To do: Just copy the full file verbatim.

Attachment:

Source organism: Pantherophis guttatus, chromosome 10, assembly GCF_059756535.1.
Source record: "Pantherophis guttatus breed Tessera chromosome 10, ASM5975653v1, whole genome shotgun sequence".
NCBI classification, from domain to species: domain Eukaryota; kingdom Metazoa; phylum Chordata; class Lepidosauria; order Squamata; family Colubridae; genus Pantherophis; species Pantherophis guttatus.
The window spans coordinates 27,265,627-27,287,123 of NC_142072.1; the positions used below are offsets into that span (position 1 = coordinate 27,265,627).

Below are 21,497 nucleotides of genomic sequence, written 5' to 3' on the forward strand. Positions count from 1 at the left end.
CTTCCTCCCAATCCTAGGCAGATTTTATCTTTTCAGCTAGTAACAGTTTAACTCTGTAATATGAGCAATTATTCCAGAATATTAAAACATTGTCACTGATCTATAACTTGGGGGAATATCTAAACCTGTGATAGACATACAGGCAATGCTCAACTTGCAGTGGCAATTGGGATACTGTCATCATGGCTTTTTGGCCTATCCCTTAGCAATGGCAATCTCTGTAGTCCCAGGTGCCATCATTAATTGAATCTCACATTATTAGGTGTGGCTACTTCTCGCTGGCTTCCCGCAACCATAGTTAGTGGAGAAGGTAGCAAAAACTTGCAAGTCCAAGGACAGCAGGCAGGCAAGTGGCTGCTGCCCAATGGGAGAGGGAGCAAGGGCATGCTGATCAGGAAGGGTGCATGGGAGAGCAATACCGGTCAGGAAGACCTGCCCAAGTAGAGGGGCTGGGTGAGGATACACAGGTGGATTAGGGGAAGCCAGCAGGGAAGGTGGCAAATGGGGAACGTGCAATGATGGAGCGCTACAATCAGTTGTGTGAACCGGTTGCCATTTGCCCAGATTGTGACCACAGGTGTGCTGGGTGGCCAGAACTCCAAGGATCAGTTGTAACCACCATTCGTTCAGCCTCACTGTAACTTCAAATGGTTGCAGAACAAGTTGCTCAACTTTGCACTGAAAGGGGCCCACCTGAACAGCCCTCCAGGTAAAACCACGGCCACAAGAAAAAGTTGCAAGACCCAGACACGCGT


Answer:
Source organism: Pantherophis guttatus, chromosome 10, assembly GCF_059756535.1.
Source record: "Pantherophis guttatus breed Tessera chromosome 10, ASM5975653v1, whole genome shotgun sequence".
NCBI classification, from domain to species: domain Eukaryota; kingdom Metazoa; phylum Chordata; class Lepidosauria; order Squamata; family Colubridae; genus Pantherophis; species Pantherophis guttatus.
The window spans coordinates 27,265,627-27,287,123 of NC_142072.1; the positions used below are offsets into that span (position 1 = coordinate 27,265,627).

Below are 21,497 nucleotides of genomic sequence, written 5' to 3' on the forward strand. Positions count from 1 at the left end.
CTTCCTCCCAATCCTAGGCAGATTTTATCTTTTCAGCTAGTAACAGTTTAACTCTGTAATATGAGCAATTATTCCAGAATATTAAAACATTGTCACTGATCTATAACTTGGGGGAATATCTAAACCTGTGATAGACATACAGGCAATGCTCAACTTGCAGTGGCAATTGGGATACTGTCATCATGGCTTTTTGGCCTATCCCTTAGCAATGGCAATCTCTGTAGTCCCAGGTGCCATCATTAATTGAATCTCACATTATTAGGTGTGGCTACTTCTCGCTGGCTTCCCGCAACCATAGTTAGTGGAGAAGGTAGCAAAAACTTGCAAGTCCAAGGACAGCAGGCAGGCAAGTGGCTGCTGCCCAATGGGAGAGGGAGCAAGGGCATGCTGATCAGGAAGGGTGCATGGGAGAGCAATACCGGTCAGGAAGACCTGCCCAAGTAGAGGGGCTGGGTGAGGATACACAGGTGGATTAGGGGAAGCCAGCAGGGAAGGTGGCAAATGGGGAACGTGCAATGATGGAGCGCTACAATCAGTTGTGTGAACCGGTTGCCATTTGCCCAGATTGTGACCACAGGTGTGCTGGGTGGCCAGAACTCCAAGGATCAGTTGTAACCACCATTCGTTCAGCCTCACTGTAACTTCAAATGGTTGCAGAACAAGTTGCTCAACTTTGCACTGAAAGGGGCCCACCTGAACAGCCCTCCAGGTAAAACCACGGCCACAAGAAAAAGTTGCAAGACCCAGACACGCGT